Russia is impeding monitoring of UN sanctions violations against South Sudan and other African nations. – diplomats
According to diplomats, Russia is delaying the appointment of panels of independent experts to monitor breaches of United Nations sanctions against South Sudan, the Democratic Republic of the Congo, the Central African Republic (CAR), and Mali, putting their work in jeopardy.
According to officials, Russia is dissatisfied with the number of experts chosen from Western nations and would want to see more Russians nominated to the panels. Russia is trying to extend its influence in Africa, particularly in Mali and the Central African Republic, where it is challenging longstanding French hegemony.
“Russia has certainly put the approval of a number of panels or individual experts on hold,” Russia’s deputy U.N. Ambassador Dmitry Polyanskiy said in a Reuters article obtained by NCMP.
“Unfortunately, we are still in a situation where the planned composition of these panels is not regionally fair. We have a skewed representation from Western nations.”
The mandates for the panel of experts on South Sudan ended on July 1, for the Democratic Republic of the Congo on August 1, for the Central African Republic on August 31, and for Mali on September 30.
The experts can’t begin working until the council agrees to U.N. Secretary-General Antonio Guterres’ selections for the expanded mission of these panels, and their attempts to monitor sanctions breaches are hindered.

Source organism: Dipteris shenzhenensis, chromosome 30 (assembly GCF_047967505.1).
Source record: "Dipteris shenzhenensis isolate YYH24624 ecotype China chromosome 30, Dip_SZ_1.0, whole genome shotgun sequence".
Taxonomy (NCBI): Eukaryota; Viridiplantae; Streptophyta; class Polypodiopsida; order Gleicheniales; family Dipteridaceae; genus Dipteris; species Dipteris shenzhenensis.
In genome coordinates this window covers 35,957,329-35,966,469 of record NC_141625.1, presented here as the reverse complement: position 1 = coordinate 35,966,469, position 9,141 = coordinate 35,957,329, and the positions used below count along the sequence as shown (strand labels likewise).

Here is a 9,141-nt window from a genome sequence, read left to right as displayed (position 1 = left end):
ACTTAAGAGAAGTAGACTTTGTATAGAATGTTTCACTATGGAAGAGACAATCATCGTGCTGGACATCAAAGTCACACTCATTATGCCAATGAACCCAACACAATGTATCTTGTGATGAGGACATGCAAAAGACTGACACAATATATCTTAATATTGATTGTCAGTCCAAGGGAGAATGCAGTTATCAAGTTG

According to diplomats, Russia is also delaying the nomination of a substitute expert to the panel overseeing Somalia’s sanctions. The remainder of the panel’s experts may continue to work until their mandate ends in mid-December.
For each of these U.N. sanctions regimes, Guterres selects committees of four to six independent experts. They monitor breaches and report them to the Security Council, as well as make recommendations for future action.
Every year, the Security Council renews the different sanctions regimes and panel mandates. Guterres then sends a letter to the council informing them of the experts he has chosen, and the 15-member body unanimously accepts the decision, enabling the panel to begin work.
“Some of the experts do not satisfy the standards of impartiality, neutrality, and independence,” Polyanskiy said. “This has an impact on the outcomes of their job. This issue must be remedied.”
Earlier this year, an expert panel overseeing CAR sanctions accused Russian military instructors and CAR soldiers of using disproportionate force against people, indiscriminate murders, occupying schools, and large-scale looting. The Kremlin has denied that Russian instructors were involved in murders or robberies.